Motoring Review - Suzuki Splash
PUBLISHED: 15:44 30 April 2010 | UPDATED: 15:02 20 February 2013
Suzuki's new Splash has the European market firmly in its sights.
Casting its Splash into the deep end of the mainstream European supermini MPV sector, Suzuki might appear to be heading for a fall but this isn't another Japanese Kei car oddity. Developed and manufactured in Europe to European tastes, the Splash demands to be taken seriously.
Suzuki has a bit of form when it comes to tiny cars. Various guises of the Wagon R graced UK dealerships for the best part of a decade with their odd miniature ice-cream van styling and the impish Alto soldiered through an innings of similar proportions. Of course, you could be forgiven for not noticing either. Both vehicles were direct products of the Japanese Kei car legislation that gives tax and insurance breaks to vehicles below a certain size with engines of less than 660cc in capacity. They went down very well in the home market but in Europe, their profile never rose much beyond that of left-field curiosities. The Splash is different. It's designed and built in Europe to European tastes and Suzuki is fiercely keen that we Europeans should 'get it' and then get it.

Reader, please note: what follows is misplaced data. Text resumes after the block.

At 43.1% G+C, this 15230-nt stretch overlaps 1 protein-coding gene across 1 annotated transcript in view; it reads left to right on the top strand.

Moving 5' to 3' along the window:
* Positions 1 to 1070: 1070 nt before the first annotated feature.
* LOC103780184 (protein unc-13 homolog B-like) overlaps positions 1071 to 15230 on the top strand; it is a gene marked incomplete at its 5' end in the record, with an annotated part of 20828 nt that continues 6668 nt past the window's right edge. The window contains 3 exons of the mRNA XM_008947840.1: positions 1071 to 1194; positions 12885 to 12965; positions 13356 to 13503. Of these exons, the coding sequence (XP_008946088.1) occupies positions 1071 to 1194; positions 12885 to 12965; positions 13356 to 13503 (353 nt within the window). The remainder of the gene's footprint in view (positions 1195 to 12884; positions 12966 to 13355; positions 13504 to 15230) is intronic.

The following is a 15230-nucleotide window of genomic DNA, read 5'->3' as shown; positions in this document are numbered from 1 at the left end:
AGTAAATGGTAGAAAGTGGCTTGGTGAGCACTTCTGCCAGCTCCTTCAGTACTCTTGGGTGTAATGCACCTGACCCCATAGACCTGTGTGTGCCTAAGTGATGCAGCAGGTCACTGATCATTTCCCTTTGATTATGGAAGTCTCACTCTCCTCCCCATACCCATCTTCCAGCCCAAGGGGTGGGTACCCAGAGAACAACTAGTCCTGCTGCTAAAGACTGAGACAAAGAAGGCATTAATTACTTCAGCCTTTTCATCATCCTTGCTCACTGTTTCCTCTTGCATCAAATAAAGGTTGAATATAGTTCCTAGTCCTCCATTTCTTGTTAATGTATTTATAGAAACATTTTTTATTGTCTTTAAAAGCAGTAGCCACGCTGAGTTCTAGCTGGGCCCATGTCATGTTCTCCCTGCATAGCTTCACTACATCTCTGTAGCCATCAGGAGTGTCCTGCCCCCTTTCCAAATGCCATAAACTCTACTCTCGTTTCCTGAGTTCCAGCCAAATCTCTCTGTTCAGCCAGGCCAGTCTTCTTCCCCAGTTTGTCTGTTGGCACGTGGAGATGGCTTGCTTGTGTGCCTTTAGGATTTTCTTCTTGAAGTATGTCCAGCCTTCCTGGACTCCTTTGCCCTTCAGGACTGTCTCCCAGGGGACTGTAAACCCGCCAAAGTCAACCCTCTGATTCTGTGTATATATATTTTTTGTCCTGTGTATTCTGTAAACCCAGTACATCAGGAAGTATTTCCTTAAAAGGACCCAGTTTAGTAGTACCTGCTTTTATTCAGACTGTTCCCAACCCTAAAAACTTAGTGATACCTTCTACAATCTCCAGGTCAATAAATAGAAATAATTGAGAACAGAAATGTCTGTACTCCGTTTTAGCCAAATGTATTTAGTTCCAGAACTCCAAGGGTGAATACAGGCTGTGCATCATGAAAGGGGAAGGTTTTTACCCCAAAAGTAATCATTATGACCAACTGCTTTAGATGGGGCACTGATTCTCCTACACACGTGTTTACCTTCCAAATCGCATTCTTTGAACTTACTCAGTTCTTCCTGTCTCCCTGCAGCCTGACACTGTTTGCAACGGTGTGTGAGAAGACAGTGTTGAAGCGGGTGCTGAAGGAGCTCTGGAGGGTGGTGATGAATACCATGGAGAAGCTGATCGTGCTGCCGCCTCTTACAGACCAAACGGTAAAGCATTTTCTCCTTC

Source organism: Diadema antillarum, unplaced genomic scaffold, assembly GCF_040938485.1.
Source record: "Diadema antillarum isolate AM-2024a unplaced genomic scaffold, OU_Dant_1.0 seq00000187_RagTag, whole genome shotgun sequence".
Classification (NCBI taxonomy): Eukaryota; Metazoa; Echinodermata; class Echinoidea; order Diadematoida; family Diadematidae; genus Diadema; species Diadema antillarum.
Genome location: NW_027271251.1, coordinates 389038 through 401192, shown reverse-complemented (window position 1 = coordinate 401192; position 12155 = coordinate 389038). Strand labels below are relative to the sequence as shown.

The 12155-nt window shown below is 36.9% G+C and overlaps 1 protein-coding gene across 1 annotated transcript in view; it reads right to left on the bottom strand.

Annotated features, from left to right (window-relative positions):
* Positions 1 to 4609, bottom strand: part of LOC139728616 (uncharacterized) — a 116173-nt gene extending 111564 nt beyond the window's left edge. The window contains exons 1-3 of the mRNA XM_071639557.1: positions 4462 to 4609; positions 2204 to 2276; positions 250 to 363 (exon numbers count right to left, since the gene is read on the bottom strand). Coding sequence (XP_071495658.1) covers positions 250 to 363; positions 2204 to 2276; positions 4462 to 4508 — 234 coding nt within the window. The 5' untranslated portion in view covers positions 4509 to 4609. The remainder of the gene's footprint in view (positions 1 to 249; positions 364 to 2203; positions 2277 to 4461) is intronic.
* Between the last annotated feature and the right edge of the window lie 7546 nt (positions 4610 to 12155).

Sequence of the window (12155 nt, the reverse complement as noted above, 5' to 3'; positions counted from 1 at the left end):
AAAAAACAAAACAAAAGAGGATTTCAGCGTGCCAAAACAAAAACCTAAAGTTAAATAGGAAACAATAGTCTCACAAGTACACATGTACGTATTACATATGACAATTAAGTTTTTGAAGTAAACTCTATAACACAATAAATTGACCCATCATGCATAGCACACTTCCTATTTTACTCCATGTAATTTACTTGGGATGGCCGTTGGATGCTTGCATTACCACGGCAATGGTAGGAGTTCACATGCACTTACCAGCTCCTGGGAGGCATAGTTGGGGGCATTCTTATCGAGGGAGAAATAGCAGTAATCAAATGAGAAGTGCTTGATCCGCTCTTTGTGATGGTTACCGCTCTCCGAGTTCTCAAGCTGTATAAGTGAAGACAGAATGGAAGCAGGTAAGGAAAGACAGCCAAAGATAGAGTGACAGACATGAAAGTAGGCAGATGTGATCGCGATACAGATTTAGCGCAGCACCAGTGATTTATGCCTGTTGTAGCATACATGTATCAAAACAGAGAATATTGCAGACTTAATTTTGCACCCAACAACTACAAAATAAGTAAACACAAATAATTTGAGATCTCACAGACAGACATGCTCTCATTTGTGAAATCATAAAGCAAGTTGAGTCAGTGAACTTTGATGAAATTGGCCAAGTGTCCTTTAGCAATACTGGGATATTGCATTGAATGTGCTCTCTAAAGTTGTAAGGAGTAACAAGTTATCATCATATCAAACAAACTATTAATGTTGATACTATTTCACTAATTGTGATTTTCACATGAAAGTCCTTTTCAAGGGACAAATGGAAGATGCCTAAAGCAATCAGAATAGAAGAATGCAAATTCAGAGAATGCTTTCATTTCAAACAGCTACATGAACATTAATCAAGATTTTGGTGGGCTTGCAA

If the Suzuki Wagon R failed to appear on your radar, there's still a chance that the Vauxhall Agila did. The Wagon R was rebadged as the Agila and sold by Vauxhall in the UK and it fared a little better in this form thanks largely to the greater exposure from the Luton firm's extensive dealer network. A similar relationship exists with the Splash in that Suzuki's factory in Esztergom, Hungary also builds the latest Vauxhall Agila. This time, however, greater efforts have been made to differentiate the two products.